Or it may be that the BBC is going for the Red Arrows defence; when faced with the prospect of budget cuts, the RAF always said that the Red Arrows would be the first thing to go, and no government would want to say that they killed the Red Arrows. So the BBC may be trying to get a big enough momentum in front of them to make sure that nothing is cut in the end.

The thing is, I don’t care about 6music, or most of the BBC stations. I think that out of the five main national BBC radio stations, there is really only enough content for two or three. So cuts need to be made, and someone needs to decide where. In the face of a world where we can all decide when we’ll listen to the radio, having stations that are on 24 hours a day is unnecessary.

So cut something, and stop with the worthy play-acting. It’s getting vexing.

Missing the point

Don’t you just love how the BBC can spend their time (and our money) looking in depth at something and totally not getting it?

Last year, in a series of “town-hall meetings” across the country, Americans got the chance to debate President Obama’s proposed healthcare reforms.

What happened was an explosion of rage and barely suppressed violence.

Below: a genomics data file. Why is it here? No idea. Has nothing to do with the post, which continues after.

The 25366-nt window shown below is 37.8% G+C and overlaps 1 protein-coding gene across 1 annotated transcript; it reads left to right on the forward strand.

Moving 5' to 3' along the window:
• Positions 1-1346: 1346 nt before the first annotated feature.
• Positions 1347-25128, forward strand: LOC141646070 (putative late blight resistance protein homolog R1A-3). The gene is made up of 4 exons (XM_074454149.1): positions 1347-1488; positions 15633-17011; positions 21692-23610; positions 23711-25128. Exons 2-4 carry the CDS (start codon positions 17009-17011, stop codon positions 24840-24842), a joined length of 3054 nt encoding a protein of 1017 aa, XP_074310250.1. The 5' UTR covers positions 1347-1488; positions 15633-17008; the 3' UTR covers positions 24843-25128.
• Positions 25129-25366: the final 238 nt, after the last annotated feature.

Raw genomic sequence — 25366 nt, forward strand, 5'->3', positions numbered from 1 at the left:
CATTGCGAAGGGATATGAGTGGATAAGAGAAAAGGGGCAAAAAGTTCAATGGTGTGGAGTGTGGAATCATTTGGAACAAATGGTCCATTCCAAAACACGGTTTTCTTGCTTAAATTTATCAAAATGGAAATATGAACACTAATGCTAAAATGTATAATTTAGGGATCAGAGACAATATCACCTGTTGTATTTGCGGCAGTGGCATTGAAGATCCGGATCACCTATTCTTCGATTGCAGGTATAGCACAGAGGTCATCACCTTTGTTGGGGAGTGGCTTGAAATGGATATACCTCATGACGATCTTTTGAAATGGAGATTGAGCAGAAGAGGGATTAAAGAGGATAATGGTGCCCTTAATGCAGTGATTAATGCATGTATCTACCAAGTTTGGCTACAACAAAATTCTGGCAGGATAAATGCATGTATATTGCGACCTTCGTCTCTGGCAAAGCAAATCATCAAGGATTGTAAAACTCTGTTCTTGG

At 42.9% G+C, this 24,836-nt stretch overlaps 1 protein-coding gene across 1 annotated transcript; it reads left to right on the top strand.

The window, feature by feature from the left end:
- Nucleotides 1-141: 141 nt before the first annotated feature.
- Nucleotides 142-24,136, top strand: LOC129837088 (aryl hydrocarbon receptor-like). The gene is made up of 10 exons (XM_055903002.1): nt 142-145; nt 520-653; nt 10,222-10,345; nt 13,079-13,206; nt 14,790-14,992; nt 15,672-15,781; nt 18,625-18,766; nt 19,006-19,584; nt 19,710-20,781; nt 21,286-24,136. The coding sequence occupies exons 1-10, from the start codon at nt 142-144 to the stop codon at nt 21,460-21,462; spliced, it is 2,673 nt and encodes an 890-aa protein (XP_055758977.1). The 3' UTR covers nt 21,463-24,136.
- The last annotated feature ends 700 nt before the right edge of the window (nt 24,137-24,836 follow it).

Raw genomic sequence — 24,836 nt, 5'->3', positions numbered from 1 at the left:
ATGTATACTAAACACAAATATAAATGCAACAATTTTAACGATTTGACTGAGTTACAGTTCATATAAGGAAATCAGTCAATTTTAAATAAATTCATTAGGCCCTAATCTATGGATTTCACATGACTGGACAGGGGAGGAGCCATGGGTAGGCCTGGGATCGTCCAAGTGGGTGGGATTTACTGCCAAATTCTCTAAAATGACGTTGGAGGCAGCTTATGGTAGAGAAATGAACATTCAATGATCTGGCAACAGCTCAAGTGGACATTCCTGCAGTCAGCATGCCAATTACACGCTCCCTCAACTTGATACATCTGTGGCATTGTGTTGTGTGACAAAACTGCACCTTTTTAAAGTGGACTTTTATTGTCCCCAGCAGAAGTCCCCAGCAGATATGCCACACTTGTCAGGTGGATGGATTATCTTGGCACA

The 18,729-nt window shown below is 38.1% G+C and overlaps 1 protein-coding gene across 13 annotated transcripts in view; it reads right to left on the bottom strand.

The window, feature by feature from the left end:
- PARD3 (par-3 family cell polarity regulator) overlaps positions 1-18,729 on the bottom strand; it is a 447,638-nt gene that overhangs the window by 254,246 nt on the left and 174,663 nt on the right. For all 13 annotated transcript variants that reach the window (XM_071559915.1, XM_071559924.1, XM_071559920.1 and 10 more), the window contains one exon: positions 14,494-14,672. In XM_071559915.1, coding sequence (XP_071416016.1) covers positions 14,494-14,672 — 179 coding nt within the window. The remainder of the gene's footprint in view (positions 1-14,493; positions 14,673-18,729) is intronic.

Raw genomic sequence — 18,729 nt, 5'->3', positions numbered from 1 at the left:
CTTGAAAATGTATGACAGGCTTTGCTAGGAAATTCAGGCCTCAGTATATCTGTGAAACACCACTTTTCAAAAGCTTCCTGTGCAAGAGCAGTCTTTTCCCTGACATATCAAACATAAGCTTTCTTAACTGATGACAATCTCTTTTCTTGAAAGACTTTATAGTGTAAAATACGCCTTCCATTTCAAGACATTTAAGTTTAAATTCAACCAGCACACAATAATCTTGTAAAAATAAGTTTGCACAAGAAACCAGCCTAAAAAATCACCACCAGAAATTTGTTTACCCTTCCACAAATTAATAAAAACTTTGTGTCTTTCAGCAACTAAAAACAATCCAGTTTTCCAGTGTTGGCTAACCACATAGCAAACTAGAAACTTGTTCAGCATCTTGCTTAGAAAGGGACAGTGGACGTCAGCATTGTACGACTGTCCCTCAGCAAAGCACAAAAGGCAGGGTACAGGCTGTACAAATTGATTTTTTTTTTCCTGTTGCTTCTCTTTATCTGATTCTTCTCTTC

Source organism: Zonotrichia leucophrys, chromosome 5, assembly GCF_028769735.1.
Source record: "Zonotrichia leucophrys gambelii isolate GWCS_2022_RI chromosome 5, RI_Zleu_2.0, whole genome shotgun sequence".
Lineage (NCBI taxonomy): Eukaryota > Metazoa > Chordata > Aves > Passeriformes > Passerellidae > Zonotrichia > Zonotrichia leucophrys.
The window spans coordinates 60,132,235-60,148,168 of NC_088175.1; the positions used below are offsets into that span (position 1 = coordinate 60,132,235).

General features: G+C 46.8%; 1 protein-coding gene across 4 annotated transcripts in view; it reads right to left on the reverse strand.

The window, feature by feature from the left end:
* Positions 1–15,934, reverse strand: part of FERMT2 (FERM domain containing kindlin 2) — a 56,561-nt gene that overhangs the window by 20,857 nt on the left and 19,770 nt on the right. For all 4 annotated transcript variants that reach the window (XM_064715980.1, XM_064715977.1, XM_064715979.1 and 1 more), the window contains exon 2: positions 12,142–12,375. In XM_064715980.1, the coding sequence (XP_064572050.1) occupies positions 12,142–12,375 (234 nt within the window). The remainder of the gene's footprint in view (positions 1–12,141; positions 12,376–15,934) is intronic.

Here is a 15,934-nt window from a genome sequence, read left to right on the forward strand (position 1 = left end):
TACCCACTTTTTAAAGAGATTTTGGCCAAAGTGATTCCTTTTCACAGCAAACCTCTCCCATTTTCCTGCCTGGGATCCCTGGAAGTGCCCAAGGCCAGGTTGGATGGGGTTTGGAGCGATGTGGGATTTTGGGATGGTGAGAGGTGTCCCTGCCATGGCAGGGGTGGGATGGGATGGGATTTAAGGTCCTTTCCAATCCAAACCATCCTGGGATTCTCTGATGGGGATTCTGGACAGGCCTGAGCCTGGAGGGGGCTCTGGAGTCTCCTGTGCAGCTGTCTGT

Polling evidence suggests that the numbers who think the reforms go too far are nearly matched by those who think they do not go far enough.

But it is striking that the people who most dislike the whole idea of healthcare reform – the ones who think it is socialist, godless, a step on the road to a police state – are often the ones it seems designed to help.

The problem, of course, is that the assumption of the article is that the proposed healthcare reform, by dint of being the idea of St Obama and the Democratic party, is good for people. That is not necessarily the case.

And they then decide that no matter what the objections, people are being bamboozled by a lack of numbers on the part of the Republicans, and that they’re definitely voting against their own interest. Which is both annoying and patronising, and thusly entirely in keeping with the BBC…

A genuine scandal. How exciting.

Oh dear. The poor Norn Irish press have been handed a genuine political scandal, and they’re a little bit lost about how to deal with it.